Brinell test is a method used to determine the hardness of metals in forming operations using a spherical indenter. It mostly tests materials with coarse structures or those with rough surfaces that cannot be tested using any other method. This testing method leverages high test loads of about 3000 kgf and a diameter indenter of 10mm. This ensures that the indentation averages both the sub-surface and surface inconsistencies of Brinell hardness (HBW). The selection of the ball diameter has to be done in a way that allows the indent to cover the largest portion of the working area as defined by ISO 6506 and ASTM E10 standards. Resulting impressions from the application of the encoded test load to fixed measurements of carbide ball is measured with an optical system of a Brinell microscope.
The Test Method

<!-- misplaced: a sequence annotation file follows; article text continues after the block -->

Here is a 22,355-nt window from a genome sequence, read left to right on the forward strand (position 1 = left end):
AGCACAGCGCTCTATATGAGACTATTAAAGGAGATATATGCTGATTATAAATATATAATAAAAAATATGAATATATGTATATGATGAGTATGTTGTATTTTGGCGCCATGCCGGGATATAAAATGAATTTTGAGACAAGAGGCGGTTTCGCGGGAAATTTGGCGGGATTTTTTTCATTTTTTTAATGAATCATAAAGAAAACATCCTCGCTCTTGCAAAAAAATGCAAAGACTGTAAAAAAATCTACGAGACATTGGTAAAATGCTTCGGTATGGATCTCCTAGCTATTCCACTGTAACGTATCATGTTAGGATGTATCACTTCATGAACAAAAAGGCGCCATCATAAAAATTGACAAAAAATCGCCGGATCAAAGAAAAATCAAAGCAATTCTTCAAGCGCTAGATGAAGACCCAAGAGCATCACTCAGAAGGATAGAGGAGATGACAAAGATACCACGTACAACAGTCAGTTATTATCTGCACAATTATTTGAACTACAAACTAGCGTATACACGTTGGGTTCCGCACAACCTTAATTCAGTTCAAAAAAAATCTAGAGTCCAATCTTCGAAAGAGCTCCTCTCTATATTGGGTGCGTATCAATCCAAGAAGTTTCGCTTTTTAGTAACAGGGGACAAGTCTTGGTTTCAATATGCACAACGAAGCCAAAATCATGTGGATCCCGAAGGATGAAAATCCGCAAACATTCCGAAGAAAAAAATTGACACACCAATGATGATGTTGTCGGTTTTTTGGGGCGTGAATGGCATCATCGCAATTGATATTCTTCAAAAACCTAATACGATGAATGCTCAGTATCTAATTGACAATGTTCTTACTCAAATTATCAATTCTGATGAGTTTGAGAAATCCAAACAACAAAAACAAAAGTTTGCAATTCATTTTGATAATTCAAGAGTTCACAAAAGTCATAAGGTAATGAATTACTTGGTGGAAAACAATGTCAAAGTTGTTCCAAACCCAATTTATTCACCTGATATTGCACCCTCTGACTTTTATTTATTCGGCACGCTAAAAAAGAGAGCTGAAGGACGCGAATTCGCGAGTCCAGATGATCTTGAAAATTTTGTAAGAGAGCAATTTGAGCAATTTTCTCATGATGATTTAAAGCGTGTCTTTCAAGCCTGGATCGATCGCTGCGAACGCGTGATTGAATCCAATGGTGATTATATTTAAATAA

Most errors in a Brinell test result from indentation measurements. This is due to operator disparities, meaning that results can still vary even in the most suitable situations. In worse cases, the variations can be more pronounced. Most times, when getting the testing surface ready, a grinder is used to get rid of the surface conditions. It has serrated edges, which can create ambiguous indentation when interpreting. In the past years, two technologies have been developed to help in countering errors in Brinell measurements. One of them is the B.O.S.S system, which uses image analysis to interpret indentations consistently. The other is Brinell units, which rely on ASTM E103 in measurements. This one gives repeatable outcomes. The only drawback of this testing method is that the indent size must be measured optically, meaning that the test point has to be completed well for accurate measurements.